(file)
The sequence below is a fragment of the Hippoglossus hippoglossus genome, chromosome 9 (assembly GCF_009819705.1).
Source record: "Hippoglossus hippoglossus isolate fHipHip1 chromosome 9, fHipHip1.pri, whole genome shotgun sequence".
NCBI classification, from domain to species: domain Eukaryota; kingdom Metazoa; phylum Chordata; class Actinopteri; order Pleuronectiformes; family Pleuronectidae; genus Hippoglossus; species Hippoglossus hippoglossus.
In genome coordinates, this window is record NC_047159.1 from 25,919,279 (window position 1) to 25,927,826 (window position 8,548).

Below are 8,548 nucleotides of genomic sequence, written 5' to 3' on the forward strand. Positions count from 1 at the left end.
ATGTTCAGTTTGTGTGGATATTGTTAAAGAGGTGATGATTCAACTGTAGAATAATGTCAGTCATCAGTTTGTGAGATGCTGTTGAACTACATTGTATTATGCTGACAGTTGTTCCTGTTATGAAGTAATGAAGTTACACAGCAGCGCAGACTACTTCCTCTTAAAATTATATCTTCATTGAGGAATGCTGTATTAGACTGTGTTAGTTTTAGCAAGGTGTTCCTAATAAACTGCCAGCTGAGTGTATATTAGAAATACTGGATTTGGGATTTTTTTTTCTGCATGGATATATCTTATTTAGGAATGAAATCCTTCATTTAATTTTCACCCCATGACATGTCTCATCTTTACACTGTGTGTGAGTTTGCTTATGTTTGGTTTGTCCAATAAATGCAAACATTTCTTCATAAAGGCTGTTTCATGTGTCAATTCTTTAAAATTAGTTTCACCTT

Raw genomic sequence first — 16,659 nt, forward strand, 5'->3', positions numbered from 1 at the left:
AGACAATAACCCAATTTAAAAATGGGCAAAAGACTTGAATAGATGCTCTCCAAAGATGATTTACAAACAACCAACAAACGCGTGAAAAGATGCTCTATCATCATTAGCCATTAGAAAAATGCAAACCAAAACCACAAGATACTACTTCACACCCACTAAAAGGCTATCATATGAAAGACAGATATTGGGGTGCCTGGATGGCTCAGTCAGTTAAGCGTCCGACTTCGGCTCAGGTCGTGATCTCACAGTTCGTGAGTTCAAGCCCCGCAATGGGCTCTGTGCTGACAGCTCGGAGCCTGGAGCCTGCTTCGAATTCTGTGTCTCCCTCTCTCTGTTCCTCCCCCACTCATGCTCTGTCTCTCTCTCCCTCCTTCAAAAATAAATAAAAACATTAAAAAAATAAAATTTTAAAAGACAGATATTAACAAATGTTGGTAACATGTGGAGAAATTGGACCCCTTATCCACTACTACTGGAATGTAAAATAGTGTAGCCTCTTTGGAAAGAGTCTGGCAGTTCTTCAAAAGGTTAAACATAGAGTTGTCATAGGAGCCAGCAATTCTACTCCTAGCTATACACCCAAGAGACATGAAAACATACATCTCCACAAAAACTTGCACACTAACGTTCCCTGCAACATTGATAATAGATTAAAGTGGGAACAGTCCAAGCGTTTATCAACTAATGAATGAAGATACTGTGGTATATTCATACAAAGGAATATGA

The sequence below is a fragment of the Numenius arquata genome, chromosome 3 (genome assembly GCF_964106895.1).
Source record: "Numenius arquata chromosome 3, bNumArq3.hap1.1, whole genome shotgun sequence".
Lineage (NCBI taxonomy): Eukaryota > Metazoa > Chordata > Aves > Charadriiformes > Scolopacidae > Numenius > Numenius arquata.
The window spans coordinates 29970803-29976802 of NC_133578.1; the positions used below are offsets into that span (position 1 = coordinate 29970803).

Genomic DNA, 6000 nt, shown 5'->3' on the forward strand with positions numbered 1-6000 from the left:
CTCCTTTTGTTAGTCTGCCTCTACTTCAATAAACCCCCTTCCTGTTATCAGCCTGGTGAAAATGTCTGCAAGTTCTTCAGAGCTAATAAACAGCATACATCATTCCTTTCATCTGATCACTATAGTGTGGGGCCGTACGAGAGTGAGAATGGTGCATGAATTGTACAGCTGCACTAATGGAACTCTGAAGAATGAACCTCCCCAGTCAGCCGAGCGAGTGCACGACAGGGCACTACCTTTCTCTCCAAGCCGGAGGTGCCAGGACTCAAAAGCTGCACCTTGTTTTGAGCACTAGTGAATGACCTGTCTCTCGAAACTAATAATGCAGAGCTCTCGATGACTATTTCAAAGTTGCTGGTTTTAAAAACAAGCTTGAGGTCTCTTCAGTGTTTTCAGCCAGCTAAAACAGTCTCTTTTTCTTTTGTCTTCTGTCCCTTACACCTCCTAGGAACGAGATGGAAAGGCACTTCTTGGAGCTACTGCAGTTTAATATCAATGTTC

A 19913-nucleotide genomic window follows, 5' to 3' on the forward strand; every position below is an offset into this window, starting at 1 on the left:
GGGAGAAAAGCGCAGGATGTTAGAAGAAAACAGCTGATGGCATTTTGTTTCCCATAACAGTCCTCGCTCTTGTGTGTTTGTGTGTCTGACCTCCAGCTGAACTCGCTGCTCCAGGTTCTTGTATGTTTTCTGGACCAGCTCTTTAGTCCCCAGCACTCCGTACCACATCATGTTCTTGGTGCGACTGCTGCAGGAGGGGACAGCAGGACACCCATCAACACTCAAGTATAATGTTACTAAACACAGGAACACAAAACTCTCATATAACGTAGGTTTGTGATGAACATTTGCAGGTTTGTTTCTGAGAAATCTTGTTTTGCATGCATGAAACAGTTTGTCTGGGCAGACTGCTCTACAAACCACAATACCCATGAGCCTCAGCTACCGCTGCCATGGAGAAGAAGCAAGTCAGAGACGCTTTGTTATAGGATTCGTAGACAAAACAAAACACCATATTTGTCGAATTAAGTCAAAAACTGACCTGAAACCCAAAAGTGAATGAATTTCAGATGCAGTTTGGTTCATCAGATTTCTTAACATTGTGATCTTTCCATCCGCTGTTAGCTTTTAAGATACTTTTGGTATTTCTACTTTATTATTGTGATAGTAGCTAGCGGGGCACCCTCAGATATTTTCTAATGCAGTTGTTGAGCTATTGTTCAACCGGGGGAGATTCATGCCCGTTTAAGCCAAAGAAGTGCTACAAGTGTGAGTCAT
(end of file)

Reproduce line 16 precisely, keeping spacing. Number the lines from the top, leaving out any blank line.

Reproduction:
GGGAGAAAAGCGCAGGATGTTAGAAGAAAACAGCTGATGGCATTTTGTTTCCCATAACAGTCCTCGCTCTTGTGTGTTTGTGTGTCTGACCTCCAGCTGAACTCGCTGCTCCAGGTTCTTGTATGTTTTCTGGACCAGCTCTTTAGTCCCCAGCACTCCGTACCACATCATGTTCTTGGTGCGACTGCTGCAGGAGGGGACAGCAGGACACCCATCAACACTCAAGTATAATGTTACTAAACACAGGAACACAAAACTCTCATATAACGTAGGTTTGTGATGAACATTTGCAGGTTTGTTTCTGAGAAATCTTGTTTTGCATGCATGAAACAGTTTGTCTGGGCAGACTGCTCTACAAACCACAATACCCATGAGCCTCAGCTACCGCTGCCATGGAGAAGAAGCAAGTCAGAGACGCTTTGTTATAGGATTCGTAGACAAAACAAAACACCATATTTGTCGAATTAAGTCAAAAACTGACCTGAAACCCAAAAGTGAATGAATTTCAGATGCAGTTTGGTTCATCAGATTTCTTAACATTGTGATCTTTCCATCCGCTGTTAGCTTTTAAGATACTTTTGGTATTTCTACTTTATTATTGTGATAGTAGCTAGCGGGGCACCCTCAGATATTTTCTAATGCAGTTGTTGAGCTATTGTTCAACCGGGGGAGATTCATGCCCGTTTAAGCCAAAGAAGTGCTACAAGTGTGAGTCAT